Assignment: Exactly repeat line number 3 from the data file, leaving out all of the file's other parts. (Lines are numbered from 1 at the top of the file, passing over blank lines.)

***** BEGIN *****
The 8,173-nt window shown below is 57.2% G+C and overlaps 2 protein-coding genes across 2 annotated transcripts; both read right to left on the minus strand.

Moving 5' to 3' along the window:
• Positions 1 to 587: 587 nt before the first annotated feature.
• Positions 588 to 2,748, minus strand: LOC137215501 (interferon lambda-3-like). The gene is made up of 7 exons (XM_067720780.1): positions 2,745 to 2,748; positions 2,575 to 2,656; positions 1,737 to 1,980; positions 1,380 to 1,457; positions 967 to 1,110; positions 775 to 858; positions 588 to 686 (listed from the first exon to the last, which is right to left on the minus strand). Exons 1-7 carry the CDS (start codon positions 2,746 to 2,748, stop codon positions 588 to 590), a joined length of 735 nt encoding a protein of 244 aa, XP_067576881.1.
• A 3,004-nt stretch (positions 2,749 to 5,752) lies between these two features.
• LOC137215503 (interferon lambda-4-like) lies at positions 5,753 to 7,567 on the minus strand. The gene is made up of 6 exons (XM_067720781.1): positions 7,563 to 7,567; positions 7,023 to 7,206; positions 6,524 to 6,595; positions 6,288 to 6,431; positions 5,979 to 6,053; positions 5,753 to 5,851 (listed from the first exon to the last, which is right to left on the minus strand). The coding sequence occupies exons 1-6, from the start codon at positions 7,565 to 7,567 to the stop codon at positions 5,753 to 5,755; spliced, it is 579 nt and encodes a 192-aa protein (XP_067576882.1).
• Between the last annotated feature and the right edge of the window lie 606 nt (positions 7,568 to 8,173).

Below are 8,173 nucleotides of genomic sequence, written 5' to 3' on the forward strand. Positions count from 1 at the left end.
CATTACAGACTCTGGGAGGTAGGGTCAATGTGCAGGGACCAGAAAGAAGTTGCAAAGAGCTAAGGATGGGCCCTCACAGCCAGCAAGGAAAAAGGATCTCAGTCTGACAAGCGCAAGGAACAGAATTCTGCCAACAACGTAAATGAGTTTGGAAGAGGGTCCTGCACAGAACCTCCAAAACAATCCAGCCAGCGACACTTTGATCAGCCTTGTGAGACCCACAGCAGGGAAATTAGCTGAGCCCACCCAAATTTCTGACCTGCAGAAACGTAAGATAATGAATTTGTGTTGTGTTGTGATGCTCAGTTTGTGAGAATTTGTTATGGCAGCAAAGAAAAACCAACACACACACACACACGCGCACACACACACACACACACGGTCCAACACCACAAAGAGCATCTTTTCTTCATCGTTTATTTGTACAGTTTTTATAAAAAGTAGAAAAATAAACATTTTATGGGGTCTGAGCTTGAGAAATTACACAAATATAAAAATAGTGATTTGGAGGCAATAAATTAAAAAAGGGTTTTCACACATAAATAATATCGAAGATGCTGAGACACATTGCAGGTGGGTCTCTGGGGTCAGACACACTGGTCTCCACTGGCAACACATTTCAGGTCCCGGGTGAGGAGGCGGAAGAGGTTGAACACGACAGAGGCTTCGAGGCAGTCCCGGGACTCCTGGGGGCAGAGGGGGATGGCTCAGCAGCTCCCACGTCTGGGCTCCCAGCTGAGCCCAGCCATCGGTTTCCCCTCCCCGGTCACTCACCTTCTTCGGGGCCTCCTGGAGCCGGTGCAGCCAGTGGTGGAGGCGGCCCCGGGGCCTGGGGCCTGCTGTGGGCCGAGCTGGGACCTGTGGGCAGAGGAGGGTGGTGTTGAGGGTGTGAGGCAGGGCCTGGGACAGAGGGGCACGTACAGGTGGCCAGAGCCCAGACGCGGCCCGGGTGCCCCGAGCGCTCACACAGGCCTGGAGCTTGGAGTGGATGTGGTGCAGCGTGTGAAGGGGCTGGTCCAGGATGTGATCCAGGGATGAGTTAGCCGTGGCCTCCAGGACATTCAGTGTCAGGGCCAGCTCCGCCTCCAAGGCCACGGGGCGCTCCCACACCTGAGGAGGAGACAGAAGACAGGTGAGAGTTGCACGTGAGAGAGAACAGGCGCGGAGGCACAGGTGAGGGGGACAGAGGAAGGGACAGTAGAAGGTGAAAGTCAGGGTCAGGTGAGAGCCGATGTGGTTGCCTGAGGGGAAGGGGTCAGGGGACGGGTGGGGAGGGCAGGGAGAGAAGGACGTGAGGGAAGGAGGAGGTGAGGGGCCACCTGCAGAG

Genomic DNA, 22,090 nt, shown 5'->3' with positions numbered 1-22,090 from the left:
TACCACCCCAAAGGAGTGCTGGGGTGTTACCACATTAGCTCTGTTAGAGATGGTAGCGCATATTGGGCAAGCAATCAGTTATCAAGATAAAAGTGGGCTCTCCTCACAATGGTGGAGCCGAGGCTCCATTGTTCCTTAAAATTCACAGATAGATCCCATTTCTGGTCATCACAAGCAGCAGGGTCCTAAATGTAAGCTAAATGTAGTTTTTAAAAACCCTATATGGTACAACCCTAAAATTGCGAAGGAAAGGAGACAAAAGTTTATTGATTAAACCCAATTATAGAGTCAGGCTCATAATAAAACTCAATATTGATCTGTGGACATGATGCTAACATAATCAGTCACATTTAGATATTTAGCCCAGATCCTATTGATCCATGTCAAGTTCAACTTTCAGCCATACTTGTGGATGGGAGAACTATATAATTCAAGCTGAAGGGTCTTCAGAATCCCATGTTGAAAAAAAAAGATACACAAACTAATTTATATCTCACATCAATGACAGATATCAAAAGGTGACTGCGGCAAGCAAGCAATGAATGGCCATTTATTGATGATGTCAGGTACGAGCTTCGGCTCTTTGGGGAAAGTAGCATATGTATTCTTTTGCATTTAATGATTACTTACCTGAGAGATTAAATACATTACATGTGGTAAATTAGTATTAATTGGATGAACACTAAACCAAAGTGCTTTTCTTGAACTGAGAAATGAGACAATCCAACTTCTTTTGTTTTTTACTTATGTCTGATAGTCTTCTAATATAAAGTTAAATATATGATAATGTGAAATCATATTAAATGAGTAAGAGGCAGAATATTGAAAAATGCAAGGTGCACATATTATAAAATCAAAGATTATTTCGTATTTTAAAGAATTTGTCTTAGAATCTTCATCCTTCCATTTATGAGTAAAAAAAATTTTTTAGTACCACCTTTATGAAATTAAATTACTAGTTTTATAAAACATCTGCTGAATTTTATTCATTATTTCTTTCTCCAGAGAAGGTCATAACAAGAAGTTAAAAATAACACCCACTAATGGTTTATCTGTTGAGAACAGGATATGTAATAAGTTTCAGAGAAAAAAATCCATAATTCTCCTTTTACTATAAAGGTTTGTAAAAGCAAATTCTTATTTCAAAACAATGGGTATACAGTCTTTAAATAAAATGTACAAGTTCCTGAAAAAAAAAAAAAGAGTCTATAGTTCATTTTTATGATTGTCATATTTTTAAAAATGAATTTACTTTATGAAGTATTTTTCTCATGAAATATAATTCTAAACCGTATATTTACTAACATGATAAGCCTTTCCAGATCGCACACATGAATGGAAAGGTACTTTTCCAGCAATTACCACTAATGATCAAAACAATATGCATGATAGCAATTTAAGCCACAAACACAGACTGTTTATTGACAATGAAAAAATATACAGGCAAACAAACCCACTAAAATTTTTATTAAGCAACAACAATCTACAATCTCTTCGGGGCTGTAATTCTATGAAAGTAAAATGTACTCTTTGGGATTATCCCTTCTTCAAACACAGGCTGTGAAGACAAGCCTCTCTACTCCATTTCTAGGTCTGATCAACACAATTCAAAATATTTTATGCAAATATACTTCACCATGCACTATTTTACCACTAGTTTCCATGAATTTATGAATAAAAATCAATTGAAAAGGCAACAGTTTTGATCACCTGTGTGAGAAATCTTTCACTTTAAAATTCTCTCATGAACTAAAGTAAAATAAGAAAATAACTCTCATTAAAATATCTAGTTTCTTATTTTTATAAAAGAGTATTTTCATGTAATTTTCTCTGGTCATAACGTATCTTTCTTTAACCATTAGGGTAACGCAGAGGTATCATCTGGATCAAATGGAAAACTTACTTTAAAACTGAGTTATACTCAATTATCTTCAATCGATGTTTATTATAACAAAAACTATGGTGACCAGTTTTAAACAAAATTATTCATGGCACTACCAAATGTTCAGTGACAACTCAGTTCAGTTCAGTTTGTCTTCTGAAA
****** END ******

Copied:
• Positions 1 to 587: 587 nt before the first annotated feature.